Author: Charlotte Anthony/ Stephen Galvan | Category: In The News | GSBS Alumni | Physiology & Pharmacology | August 03, 2016
Pharmacology Alum Capt. Elaine Por, currently works as a principal investigator and deputy task area manager in the Ocular Trauma Division at the U.S. Army Institute of Surgical Research looking for a novel way to treat eye injuries that can result in blindness.
She was recently featured on the U.S. Army Institute of Surgical Research's website for her research with induced pluripotent stem cells.
According to USAISR researchers, a non-invasive treatment could be available to Wounded Warriors with eye injuries within the next two to three years.
“We are currently investigating proliferative vitreoretinopathy or PVR, a potentially blinding disorder that can result following a tear or detachment of the retina,” said Capt. Elaine Por, a principal investigator and deputy task area manager in the Ocular Trauma Division at the USAISR.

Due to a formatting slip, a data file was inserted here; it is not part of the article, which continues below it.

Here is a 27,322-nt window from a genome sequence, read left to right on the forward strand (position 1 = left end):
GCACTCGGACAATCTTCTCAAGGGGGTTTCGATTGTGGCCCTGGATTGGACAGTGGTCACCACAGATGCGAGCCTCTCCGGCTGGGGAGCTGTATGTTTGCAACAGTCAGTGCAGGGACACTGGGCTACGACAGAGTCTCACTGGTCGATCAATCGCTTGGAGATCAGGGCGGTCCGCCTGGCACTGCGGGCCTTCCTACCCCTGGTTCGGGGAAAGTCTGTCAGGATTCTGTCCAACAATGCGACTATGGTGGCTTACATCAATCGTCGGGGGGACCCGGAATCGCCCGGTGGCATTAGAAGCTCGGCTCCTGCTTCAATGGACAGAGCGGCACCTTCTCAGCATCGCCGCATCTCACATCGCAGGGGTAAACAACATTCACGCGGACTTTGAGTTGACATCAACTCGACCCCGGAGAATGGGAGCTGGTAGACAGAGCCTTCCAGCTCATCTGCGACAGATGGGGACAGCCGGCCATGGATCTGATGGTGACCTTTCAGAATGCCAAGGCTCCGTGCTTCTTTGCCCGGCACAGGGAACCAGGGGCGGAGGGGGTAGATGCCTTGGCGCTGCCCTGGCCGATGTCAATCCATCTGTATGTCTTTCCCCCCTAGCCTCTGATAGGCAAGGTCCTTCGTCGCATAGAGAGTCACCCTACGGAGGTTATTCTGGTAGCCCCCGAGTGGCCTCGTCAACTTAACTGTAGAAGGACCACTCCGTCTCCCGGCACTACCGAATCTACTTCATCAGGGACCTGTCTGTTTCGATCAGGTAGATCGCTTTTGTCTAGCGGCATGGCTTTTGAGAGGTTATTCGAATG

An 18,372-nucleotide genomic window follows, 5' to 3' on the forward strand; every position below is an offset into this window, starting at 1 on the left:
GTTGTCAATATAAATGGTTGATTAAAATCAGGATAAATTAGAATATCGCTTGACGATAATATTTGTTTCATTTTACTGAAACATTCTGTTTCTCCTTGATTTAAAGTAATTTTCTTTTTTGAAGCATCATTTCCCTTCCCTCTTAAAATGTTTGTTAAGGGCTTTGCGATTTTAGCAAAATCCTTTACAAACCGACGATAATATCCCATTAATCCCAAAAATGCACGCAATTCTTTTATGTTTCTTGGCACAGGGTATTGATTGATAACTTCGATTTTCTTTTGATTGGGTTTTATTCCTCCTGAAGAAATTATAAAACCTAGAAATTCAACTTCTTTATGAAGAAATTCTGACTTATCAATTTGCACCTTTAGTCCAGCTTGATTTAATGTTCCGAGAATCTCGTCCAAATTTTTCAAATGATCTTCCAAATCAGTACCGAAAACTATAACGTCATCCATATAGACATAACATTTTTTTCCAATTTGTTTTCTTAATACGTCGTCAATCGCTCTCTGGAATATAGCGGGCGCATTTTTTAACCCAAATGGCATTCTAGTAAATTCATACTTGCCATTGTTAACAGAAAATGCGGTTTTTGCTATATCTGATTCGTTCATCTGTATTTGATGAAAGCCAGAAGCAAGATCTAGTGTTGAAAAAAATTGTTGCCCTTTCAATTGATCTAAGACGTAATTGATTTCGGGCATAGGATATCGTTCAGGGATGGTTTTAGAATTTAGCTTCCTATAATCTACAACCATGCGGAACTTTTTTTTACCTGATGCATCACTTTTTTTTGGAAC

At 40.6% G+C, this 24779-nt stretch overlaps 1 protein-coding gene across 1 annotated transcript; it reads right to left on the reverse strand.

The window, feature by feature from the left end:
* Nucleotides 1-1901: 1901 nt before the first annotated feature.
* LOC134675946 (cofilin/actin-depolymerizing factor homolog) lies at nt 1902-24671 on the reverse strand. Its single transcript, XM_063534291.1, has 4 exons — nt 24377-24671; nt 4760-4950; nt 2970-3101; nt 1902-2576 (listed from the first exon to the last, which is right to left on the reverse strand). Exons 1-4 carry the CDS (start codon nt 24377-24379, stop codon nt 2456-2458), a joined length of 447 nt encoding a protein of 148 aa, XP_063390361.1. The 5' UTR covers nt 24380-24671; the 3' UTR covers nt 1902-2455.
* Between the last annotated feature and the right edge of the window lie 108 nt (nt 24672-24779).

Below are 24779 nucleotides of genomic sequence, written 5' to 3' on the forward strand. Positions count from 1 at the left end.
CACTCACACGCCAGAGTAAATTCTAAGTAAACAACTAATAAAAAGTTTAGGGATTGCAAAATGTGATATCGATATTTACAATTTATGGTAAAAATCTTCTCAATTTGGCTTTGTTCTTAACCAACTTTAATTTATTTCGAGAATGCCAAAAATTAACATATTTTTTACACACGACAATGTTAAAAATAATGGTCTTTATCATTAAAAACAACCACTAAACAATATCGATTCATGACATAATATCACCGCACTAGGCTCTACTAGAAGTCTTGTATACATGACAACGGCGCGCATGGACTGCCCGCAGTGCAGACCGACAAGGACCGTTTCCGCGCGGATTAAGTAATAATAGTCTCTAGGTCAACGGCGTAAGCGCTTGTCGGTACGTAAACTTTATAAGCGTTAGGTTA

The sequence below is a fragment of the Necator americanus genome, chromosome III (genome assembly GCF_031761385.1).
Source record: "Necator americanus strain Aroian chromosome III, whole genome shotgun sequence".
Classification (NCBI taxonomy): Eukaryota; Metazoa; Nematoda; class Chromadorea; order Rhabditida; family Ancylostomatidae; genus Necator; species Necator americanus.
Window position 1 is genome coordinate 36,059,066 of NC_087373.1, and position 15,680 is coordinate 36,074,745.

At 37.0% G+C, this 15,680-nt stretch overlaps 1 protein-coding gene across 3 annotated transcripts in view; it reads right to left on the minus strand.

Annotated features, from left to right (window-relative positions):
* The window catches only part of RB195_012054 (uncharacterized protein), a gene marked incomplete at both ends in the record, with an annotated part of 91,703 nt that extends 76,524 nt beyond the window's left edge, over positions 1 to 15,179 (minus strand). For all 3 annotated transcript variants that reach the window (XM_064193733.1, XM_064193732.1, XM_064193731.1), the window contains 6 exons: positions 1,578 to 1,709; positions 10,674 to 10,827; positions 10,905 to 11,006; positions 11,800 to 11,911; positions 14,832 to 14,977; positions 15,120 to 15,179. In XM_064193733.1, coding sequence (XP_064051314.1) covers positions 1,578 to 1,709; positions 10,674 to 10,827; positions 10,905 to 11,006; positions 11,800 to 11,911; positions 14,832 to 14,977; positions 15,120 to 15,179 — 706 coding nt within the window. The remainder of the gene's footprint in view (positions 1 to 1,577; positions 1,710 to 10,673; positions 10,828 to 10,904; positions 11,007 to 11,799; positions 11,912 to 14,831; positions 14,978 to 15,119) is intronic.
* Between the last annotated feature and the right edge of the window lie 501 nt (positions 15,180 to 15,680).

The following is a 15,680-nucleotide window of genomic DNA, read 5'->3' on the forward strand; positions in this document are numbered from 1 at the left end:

Por stated that following a retinal tear or injury approximately 5 to 10 percent of the U.S. population develops PVR; however the occurrence of PVR is significantly higher in Warfighters who sustain an ocular injury on the battlefield. Currently, the standard treatment of care for PVR involves surgery to the retina or posterior segment of the eye.
“I really love this project because we are attempting to find a promising therapeutic to treat a problem that is prevalent among our Wounded Warriors,” said Por. “Our in vitro, or cell-based research, is providing us with some promising data, but we are continuing to test different compounds and techniques to identify a therapeutic(s) for PVR that can be translated to the clinic.”
To read the full article, click here.
Bottom photo and original article by Steven Galvan
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